Jabber Nation, it’s fair to say our friend Marcia Eastland is almost as dominant with words as her UCONN Huskies basketball team is on the court. I don’t even care if she put me on blast.
Speaking of which, let me clarify a few things Marcia said regarding my thoughts on the Lady Huskies. Everything Marcia mentioned about UCONN’s greatness is true and has given women’s basketball a larger spotlight than it’s ever had.
The problem is, the spotlight is shined solely on one team: The UCONN Huskies. Call me a Trekkie, but Spock had it right when he said, “The needs of the many outweigh the needs of the few [insert dramatic pause] or the one.”
The UCONN Huskies are the greatest things since sliced bread, the Corvette or 1990/91 UNLV Running Rebels. (You’re welcome for the Poison and “Grandma-ma.”)
They may be on par with Tiger Woods in his prime or Serena. Both of them brought their sports to unparalled heights by dominating the competition. Serena is still doing it.
However, look at what happened to the PGA after Tiger starting stinking: The entire sport snap-hooked into the trees. Golf on Sunday was must-see TV — as long as Tiger was playing.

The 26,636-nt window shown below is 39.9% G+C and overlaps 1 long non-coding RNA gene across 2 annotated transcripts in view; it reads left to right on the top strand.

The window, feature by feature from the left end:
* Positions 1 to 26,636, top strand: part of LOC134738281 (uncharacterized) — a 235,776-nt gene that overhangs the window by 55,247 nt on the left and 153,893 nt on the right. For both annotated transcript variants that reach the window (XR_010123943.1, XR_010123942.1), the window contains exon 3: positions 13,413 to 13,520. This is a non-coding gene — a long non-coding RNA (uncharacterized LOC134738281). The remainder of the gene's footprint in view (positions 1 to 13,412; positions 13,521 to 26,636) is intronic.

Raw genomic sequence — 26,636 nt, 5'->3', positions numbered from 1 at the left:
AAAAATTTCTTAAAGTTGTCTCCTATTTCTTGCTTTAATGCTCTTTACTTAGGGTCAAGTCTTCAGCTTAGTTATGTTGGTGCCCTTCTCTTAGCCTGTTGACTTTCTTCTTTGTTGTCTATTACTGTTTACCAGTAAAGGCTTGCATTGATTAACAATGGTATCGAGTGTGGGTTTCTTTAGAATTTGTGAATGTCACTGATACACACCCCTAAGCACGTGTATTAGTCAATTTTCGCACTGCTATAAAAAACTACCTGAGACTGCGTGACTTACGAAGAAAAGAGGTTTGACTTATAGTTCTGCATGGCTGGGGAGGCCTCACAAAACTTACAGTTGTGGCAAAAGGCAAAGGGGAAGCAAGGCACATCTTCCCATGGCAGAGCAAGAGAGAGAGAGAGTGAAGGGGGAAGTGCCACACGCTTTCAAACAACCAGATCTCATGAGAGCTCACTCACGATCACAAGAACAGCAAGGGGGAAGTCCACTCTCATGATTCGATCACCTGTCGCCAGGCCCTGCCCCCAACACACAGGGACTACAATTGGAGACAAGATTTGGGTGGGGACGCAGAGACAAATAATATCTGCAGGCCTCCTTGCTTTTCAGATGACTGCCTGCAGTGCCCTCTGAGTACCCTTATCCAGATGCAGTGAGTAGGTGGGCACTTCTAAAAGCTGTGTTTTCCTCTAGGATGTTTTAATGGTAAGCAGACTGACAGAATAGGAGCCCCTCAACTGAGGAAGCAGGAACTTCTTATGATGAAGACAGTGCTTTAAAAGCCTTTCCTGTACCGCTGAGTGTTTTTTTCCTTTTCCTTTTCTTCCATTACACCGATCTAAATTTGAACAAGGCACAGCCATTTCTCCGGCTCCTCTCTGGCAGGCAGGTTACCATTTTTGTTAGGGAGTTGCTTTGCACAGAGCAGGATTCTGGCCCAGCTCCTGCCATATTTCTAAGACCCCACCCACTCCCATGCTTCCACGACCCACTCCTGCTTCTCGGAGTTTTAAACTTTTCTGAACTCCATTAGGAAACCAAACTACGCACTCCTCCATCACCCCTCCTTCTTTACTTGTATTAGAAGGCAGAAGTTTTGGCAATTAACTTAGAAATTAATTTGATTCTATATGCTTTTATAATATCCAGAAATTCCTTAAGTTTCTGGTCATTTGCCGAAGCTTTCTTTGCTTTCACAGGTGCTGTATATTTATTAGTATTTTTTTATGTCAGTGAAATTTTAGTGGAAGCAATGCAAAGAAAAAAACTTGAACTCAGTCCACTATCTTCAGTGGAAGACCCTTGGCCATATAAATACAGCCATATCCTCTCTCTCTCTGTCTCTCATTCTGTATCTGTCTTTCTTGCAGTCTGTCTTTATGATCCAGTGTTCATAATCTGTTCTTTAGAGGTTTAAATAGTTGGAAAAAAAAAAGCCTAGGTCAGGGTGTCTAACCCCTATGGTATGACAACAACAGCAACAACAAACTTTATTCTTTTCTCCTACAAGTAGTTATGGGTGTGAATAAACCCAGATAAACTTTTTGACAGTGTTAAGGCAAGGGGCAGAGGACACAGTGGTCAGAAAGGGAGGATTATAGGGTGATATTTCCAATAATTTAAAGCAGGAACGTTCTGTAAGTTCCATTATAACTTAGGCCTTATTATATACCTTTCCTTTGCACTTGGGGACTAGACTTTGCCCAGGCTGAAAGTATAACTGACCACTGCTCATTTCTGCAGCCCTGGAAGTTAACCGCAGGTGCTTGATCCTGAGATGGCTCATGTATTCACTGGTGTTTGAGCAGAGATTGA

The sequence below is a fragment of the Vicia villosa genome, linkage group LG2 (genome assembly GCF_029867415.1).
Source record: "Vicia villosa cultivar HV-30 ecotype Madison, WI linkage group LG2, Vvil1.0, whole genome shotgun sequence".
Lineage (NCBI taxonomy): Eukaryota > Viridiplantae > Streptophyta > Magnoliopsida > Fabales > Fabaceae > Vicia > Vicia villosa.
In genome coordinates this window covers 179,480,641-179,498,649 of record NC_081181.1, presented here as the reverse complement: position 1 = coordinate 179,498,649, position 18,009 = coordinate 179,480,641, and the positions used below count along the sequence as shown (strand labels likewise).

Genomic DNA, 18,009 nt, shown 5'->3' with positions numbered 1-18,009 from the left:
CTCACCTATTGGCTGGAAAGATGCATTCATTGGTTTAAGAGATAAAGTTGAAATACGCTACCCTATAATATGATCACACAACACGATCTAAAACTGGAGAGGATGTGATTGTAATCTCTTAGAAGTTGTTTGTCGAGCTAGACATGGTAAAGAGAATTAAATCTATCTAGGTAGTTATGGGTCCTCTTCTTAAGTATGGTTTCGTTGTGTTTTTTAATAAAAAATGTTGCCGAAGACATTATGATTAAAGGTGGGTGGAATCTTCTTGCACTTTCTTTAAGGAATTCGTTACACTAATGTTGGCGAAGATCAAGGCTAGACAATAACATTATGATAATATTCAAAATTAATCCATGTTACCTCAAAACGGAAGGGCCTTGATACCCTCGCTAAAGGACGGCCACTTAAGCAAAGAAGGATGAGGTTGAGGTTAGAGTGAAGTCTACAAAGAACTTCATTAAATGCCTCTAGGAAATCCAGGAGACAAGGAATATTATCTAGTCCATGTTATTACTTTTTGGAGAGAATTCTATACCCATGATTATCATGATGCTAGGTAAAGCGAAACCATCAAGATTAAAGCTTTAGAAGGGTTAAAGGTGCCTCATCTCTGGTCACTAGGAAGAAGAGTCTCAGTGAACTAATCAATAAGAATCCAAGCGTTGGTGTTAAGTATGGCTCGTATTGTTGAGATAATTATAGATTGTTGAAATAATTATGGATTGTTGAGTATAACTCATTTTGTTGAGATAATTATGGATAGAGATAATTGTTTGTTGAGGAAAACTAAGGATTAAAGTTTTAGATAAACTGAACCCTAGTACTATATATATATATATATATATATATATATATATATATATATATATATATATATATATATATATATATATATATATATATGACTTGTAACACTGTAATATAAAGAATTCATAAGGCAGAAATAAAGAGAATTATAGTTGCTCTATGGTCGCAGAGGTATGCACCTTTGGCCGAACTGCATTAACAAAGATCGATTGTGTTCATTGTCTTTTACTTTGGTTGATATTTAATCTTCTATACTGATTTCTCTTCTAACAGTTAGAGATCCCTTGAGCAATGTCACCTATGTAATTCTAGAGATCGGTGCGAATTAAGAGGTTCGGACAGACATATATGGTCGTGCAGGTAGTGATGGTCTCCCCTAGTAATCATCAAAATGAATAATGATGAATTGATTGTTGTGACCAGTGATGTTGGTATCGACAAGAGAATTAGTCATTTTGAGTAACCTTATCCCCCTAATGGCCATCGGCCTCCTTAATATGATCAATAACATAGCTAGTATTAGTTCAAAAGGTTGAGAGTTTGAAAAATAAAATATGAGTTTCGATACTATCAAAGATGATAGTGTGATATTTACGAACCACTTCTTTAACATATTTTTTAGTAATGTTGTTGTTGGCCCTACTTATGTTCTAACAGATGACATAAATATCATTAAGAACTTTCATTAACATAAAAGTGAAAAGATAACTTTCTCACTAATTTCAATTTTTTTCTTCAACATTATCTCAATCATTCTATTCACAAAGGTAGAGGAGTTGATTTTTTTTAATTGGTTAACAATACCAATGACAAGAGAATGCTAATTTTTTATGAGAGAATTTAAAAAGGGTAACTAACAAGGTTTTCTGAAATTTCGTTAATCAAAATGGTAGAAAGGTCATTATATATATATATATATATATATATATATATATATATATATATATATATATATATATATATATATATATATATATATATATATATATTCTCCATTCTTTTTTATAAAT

Now, when’s the last time you’ve watched a round of golf?
Answer me this: Assuming you watch women’s college basketball, when’s the last time you watched a game not involving UCONN?
In fact, text me the next time you find a women’s game on basic cable that doesn’t involve the Huskies — NCAA Tournament not included.
That lack of general exposure is not a good thing for a sport that generally lacks exposure, especially if that sport wants to expand.
Think about it. Now that UCONN reached the mythical 100 wins in a row, the biggest story in women’s basketball is not UCONN winning. It’s when will UCONN lose.
If, and when, that happens, what’s the story going to be? Are we going to have to wait for UCONN to go another two or three seasons without losing before the public cares about women’s basketball again?
As long as women’s college basketball can be boiled down to UCONN and everyone else, the answer will continue to be yes. That’s not me being mean or sexist. That’s just the truth.
Columnist note: The entire Public Affairs Office sends its condolences to the Marine Cryptologic Support Battalion who lost one of its members on Saturday. Our thoughts and prayers are with Lance Cpl. James Walden and the entire MCSB family.
If you have comments on this or anything to do with sports, contact me at firstname.lastname@example.org or hit me up on Twitter @CTJibber.